HARPER: Find your inner philanthropist: Use own gifts to make the world a better place

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Brian Harper

Like many, I was thrilled to hear that Marquette’s head honchos chose Dr. Paul Farmer as the keynote speaker for this year’s Mission Week.

Though I have never read any of his books and only glanced at his biography, “Mountains Beyond Mountains,” a number of my friends enthusiastically told me of his tireless work providing health care to those living in poverty in Haiti.

Bearing these shining endorsements in mind, I went to Farmer’s address at the Varsity Theatre last Thursday expecting inspiration. I wanted him to galvanize me to, as his speech’s title indicated,“Imagine a More Just World.”

In some ways, that is exactly what happened. Farmer cleverly explained the impetus behind the work of his nonprofit organization, Partners in Health, by pointing out Catholic principles including the Corporal Works of Mercy (feed the hungry, clothe the naked, etc).

Moreover, his down-to-earth demeanor and easygoing sense of humor served as a pleasant reminder that even the most accomplished of people can still be normal.

But, as Farmer showed photos documenting the improvements that his patients have seen under his care and Powerpoint slides highlighting recent developments in foreign aid to so-called Third World countries, I couldn’t help but feel my mood sink.

“All of this is terrific,” I thought to myself, “but what role can a person like me play in these efforts?”

A person, that is to say, with almost zero scientific knowledge beyond what Dr. James Courtright taught me about lemurs in Biology for Non-Science Majors.

Still sulking as the question-and-answer portion of the address wrapped up, I left feeling envious of the pre-med and science students who probably just obtained a lifetime worth of encouragement.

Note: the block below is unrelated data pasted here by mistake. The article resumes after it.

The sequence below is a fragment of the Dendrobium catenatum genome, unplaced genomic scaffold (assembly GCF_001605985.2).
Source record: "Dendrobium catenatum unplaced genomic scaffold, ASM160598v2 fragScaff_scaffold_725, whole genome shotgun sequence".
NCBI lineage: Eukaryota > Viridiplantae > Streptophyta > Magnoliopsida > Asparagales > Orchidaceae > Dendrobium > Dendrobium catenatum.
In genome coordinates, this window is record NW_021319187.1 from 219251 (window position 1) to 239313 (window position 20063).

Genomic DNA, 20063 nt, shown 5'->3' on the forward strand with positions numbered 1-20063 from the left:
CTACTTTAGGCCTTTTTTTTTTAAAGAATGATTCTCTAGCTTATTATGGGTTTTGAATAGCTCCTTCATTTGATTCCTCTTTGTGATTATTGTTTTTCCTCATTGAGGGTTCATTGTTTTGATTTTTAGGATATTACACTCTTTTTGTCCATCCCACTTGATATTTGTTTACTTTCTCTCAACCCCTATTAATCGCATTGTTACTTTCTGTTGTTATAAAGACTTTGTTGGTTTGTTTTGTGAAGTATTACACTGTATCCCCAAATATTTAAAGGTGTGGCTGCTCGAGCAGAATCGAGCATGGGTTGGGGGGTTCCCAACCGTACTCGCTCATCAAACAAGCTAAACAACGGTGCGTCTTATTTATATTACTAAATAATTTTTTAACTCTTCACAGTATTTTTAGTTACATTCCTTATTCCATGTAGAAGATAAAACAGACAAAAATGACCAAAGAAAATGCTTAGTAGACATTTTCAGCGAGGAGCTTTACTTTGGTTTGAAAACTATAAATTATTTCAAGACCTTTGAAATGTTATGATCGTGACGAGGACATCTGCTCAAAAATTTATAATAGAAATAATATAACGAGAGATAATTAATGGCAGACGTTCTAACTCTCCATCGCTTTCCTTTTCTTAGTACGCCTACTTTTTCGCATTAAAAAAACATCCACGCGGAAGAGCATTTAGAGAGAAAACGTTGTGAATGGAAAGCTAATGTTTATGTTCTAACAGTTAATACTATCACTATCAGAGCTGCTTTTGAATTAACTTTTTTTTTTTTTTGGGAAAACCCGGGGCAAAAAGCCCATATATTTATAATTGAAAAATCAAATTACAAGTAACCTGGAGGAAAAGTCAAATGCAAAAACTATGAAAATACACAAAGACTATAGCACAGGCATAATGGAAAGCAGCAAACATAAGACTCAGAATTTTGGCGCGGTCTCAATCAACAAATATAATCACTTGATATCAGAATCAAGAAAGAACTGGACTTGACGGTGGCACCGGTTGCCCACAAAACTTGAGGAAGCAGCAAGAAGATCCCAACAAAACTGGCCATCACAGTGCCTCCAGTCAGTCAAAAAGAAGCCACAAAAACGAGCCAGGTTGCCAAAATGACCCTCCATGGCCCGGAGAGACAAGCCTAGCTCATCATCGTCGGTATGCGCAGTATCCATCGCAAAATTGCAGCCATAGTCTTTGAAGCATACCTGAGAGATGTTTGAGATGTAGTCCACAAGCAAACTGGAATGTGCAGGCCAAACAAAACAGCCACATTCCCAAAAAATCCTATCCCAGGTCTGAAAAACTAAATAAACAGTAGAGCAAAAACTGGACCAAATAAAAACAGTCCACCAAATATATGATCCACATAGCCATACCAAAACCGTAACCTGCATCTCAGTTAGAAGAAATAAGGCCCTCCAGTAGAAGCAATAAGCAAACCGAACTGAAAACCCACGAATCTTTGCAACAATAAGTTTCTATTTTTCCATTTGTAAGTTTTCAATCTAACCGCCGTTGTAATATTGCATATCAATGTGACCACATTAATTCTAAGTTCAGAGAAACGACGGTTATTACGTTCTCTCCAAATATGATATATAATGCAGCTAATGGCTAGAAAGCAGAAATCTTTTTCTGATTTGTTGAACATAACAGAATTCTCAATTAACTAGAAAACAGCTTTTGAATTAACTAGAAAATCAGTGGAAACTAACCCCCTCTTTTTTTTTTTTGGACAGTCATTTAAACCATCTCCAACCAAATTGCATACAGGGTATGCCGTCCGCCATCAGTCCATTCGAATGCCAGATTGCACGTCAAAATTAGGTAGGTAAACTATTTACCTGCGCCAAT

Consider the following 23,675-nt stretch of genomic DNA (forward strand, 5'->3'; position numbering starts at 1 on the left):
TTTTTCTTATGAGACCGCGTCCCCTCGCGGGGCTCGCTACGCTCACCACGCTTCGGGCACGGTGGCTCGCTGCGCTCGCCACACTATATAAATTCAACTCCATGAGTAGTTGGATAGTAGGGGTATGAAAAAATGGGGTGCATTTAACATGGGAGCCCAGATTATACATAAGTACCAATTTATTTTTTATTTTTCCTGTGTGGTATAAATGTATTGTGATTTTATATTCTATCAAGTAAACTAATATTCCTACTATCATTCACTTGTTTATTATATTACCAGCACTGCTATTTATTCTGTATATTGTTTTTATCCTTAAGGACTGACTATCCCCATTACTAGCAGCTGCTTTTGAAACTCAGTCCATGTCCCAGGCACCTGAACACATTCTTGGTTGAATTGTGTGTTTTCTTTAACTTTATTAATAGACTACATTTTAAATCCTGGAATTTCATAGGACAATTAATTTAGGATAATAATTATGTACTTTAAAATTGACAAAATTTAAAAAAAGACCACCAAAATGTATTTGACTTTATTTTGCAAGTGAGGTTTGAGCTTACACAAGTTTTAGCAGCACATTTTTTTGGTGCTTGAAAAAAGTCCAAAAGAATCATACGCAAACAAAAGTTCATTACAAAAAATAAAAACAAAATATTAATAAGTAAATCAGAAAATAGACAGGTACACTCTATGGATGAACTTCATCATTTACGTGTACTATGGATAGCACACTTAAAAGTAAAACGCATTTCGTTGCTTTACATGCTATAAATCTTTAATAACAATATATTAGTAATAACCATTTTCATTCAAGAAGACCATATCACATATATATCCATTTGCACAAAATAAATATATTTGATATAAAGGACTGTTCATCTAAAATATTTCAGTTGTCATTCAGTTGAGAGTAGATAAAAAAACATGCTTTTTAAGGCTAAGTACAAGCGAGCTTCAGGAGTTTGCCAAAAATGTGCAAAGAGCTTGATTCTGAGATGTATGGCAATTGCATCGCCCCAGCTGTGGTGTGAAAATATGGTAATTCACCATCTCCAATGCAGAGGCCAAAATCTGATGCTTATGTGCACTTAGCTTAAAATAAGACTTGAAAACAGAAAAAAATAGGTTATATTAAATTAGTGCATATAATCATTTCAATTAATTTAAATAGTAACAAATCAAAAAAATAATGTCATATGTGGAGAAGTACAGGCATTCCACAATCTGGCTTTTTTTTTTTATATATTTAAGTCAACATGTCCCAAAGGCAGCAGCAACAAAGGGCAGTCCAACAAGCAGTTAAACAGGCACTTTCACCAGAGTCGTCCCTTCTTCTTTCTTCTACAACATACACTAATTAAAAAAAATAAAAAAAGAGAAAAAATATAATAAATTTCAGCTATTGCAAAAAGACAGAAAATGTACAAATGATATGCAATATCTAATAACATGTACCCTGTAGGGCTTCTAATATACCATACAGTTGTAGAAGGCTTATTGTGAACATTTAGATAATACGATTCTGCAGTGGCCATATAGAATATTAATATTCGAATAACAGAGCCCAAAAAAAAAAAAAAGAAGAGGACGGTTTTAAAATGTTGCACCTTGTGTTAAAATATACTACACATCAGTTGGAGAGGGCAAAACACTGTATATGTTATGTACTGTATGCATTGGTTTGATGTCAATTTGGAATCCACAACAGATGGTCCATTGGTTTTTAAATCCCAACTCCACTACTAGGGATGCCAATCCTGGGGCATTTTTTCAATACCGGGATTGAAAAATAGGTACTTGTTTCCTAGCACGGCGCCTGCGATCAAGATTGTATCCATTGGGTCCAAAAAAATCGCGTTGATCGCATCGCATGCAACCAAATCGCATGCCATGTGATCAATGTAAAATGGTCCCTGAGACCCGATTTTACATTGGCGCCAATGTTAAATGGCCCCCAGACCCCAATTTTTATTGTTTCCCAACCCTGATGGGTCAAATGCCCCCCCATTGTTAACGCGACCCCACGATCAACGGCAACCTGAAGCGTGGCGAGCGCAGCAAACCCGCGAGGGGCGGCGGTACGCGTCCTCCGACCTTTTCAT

I almost put all of this out of my mind when I received an e-mail from a professor asking if I would brief our Peace Communication class on Farmer’s remarks. I don’t know whether my problem is that I am too polite or that I have no moxie, but I replied that I would be happy to tell our class about it.

Recalling that I jotted down a few words during the speech, I opened my notebook to see if I could find any pearls that would make me sound intelligent in front of my class. I wrote down the Corporal Works of Mercy because I was embarrassed I didn’t know what they were. I also scribbled “Global Fund,” probably because I was feeling guilty for not writing anything else down for a while.
Beneath that, however, was a brief comment Farmer made near the end of his address: “Look at something that’s not good and see it as the beginning of a conversation to make it better.” Something clicked, and I began to realize what I initially missed.

The reason people like Farmer are admired and lauded so effusively is not because of the specific work they do, though specifics like providing health care to people in Haiti are infinitely important. Rather, their greatness lies in the fact that they initiate new work and new conversations about how to make the world a better place.

Think of Aung San Suu Kyi, Gandhi and Martin Luther King, Jr. Each of these people sought justice in ways that were bold and unique for his or her time and circumstances. This is what

Farmer is doing with his global health initiatives, and this is the reason we talk about these people well after they are gone.

At the risk of getting into Chicken Soup for the Soul territory, we must remember that each of us has a collection of personal characteristics and talents that we can use in our own small way to improve the world.

The mistake I made while listening to Farmer was expecting someone else to tell me how to do this. What I ultimately learned from Farmer is that in order to achieve a more just world, each of us must imagine one for ourselves.

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